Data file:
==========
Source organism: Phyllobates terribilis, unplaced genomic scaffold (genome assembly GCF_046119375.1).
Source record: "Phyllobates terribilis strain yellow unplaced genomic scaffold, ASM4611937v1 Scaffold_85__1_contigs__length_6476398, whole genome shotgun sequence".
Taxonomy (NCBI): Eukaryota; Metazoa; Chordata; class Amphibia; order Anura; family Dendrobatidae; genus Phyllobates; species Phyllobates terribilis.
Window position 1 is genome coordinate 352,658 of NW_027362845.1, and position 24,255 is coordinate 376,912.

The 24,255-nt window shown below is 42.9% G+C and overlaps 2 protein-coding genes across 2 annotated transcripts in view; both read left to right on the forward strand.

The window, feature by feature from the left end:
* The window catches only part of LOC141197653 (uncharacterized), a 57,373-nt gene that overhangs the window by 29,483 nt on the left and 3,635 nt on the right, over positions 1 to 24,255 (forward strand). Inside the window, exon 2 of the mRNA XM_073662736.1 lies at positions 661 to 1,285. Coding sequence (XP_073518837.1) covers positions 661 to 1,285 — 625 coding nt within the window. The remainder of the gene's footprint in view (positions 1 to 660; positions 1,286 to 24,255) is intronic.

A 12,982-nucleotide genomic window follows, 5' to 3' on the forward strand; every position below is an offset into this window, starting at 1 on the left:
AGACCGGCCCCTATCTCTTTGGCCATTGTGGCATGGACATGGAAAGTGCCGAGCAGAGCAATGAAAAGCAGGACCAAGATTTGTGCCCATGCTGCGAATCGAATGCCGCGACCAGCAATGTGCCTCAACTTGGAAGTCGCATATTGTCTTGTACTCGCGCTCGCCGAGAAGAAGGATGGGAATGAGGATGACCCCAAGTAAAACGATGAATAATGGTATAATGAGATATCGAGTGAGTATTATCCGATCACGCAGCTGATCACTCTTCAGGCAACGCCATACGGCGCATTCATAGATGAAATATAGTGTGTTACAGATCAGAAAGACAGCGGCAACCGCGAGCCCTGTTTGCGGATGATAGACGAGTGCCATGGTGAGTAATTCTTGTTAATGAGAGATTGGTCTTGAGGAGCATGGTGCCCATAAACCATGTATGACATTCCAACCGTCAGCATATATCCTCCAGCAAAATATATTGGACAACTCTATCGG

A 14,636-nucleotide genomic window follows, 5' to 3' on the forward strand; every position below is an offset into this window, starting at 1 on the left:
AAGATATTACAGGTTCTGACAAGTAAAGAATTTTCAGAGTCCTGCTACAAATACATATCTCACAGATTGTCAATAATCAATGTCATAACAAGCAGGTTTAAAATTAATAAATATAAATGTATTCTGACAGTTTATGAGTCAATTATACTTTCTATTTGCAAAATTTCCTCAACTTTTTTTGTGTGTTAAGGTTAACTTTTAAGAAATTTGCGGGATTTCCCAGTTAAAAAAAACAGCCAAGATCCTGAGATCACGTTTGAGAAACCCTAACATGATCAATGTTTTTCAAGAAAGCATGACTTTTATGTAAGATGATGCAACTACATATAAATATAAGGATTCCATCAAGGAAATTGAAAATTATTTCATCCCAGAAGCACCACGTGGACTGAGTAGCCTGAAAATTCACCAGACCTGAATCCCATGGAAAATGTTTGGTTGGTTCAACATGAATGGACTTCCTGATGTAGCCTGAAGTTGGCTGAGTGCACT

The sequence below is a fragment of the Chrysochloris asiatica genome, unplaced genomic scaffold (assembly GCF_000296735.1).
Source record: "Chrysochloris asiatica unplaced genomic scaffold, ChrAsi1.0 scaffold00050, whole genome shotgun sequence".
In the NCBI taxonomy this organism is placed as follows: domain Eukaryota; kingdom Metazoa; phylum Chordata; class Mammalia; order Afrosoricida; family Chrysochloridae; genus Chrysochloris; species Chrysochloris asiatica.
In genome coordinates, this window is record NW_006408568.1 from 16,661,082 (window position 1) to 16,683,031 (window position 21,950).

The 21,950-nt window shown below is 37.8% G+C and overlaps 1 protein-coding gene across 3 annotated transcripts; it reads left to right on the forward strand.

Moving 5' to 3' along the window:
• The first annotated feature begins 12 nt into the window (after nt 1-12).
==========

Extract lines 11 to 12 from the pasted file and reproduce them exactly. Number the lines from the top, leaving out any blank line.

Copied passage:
AAGATATTACAGGTTCTGACAAGTAAAGAATTTTCAGAGTCCTGCTACAAATACATATCTCACAGATTGTCAATAATCAATGTCATAACAAGCAGGTTTAAAATTAATAAATATAAATGTATTCTGACAGTTTATGAGTCAATTATACTTTCTATTTGCAAAATTTCCTCAACTTTTTTTGTGTGTTAAGGTTAACTTTTAAGAAATTTGCGGGATTTCCCAGTTAAAAAAAACAGCCAAGATCCTGAGATCACGTTTGAGAAACCCTAACATGATCAATGTTTTTCAAGAAAGCATGACTTTTATGTAAGATGATGCAACTACATATAAATATAAGGATTCCATCAAGGAAATTGAAAATTATTTCATCCCAGAAGCACCACGTGGACTGAGTAGCCTGAAAATTCACCAGACCTGAATCCCATGGAAAATGTTTGGTTGGTTCAACATGAATGGACTTCCTGATGTAGCCTGAAGTTGGCTGAGTGCACT

The sequence below is a fragment of the Chrysochloris asiatica genome, unplaced genomic scaffold (assembly GCF_000296735.1).